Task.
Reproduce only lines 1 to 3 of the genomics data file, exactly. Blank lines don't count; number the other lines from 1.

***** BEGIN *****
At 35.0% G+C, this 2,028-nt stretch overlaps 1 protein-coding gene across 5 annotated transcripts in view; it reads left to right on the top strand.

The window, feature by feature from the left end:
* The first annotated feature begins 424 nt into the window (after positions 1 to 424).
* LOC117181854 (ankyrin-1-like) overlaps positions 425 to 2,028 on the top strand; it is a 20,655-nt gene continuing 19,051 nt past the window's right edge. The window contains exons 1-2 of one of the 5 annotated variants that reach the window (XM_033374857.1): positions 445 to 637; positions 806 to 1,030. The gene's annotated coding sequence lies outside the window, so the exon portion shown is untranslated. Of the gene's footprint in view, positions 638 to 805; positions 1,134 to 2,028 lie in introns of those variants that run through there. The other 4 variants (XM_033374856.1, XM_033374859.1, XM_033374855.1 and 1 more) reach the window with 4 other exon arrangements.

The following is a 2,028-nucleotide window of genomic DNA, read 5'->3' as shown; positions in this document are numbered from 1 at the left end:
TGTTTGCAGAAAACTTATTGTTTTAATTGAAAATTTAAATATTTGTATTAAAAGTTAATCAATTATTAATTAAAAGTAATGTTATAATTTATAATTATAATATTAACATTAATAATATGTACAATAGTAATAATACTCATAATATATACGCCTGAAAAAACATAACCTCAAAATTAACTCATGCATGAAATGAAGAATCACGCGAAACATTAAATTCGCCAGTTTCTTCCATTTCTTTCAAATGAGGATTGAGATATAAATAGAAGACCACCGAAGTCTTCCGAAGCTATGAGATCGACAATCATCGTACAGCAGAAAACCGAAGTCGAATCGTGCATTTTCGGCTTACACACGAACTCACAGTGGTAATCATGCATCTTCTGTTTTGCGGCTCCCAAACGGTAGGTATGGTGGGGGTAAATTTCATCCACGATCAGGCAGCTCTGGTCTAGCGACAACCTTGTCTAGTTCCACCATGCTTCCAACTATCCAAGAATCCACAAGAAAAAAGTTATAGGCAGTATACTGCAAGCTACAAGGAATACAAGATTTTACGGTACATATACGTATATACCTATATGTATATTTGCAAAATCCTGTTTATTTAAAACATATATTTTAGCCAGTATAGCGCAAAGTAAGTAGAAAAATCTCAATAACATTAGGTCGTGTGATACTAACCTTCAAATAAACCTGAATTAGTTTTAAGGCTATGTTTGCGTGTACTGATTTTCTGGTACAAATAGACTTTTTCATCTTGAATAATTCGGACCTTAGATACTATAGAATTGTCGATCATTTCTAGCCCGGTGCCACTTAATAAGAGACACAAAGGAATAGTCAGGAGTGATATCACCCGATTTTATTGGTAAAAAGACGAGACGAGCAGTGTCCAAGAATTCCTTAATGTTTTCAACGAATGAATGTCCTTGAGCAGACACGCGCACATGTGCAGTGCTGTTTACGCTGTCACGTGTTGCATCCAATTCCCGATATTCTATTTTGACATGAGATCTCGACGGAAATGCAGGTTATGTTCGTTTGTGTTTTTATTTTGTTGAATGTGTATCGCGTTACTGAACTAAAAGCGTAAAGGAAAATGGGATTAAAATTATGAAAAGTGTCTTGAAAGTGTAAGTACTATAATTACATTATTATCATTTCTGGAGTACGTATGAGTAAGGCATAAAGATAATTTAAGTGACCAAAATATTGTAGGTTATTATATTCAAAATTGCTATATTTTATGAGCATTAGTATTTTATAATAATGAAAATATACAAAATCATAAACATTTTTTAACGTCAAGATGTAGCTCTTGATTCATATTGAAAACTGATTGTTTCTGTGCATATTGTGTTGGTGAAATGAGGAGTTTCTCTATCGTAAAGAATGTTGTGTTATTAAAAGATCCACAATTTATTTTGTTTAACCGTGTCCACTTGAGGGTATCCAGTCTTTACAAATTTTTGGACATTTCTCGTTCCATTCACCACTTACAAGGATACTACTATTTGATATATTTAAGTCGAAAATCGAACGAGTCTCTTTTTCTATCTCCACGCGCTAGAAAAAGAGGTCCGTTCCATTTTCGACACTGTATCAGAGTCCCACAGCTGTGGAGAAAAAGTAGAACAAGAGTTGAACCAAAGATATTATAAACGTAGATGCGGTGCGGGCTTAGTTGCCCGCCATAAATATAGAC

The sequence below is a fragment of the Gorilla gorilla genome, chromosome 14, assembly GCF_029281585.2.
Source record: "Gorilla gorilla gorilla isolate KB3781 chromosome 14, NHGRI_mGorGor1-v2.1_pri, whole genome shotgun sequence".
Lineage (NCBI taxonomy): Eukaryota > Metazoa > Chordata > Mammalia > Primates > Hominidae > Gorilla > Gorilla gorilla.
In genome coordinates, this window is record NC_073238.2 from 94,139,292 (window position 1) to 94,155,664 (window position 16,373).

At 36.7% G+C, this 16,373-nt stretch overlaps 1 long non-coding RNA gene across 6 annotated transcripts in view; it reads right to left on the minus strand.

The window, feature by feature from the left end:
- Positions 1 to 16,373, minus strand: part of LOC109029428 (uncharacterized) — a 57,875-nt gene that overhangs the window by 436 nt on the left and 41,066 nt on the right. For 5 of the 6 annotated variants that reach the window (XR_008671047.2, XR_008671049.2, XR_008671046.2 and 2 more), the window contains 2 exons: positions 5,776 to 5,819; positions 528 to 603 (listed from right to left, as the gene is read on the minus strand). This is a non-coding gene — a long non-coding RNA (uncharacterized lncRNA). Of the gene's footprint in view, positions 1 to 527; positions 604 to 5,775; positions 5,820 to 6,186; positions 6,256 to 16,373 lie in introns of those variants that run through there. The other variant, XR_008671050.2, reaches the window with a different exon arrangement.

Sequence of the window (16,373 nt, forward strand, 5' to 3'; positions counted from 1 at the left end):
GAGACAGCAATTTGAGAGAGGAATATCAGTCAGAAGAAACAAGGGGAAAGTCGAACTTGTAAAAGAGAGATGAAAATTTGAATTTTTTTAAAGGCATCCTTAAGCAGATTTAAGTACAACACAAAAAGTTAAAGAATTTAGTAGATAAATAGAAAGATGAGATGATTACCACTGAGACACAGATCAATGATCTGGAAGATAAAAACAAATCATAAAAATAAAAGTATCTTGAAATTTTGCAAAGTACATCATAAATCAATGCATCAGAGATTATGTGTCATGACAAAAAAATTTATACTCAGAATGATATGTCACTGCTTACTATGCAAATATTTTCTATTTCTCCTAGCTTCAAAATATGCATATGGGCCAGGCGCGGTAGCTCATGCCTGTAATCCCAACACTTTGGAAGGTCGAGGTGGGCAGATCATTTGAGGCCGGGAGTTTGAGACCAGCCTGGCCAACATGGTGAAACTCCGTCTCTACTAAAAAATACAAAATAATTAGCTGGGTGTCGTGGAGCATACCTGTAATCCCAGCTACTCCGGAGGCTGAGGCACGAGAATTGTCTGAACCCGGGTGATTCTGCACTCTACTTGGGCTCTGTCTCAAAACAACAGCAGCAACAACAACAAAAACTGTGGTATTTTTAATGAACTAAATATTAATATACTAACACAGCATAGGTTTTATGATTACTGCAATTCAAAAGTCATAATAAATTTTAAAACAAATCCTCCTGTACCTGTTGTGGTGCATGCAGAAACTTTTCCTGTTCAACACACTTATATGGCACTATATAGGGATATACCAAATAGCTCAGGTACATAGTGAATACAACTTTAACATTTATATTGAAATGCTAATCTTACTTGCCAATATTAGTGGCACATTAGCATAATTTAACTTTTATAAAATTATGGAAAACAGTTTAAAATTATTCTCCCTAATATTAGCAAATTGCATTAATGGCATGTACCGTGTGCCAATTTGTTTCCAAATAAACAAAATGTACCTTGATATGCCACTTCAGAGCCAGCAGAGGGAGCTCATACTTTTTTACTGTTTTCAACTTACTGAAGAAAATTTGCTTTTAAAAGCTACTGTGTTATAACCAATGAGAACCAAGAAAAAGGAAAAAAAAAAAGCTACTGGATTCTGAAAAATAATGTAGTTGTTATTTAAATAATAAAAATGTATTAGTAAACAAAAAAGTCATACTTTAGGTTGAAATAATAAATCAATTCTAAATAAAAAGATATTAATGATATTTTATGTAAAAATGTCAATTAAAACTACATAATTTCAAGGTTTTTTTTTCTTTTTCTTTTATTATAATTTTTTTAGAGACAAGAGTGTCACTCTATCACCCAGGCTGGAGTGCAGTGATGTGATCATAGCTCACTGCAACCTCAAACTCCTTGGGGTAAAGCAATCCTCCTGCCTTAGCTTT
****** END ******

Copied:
At 35.0% G+C, this 2,028-nt stretch overlaps 1 protein-coding gene across 5 annotated transcripts in view; it reads left to right on the top strand.

The window, feature by feature from the left end:
* The first annotated feature begins 424 nt into the window (after positions 1 to 424).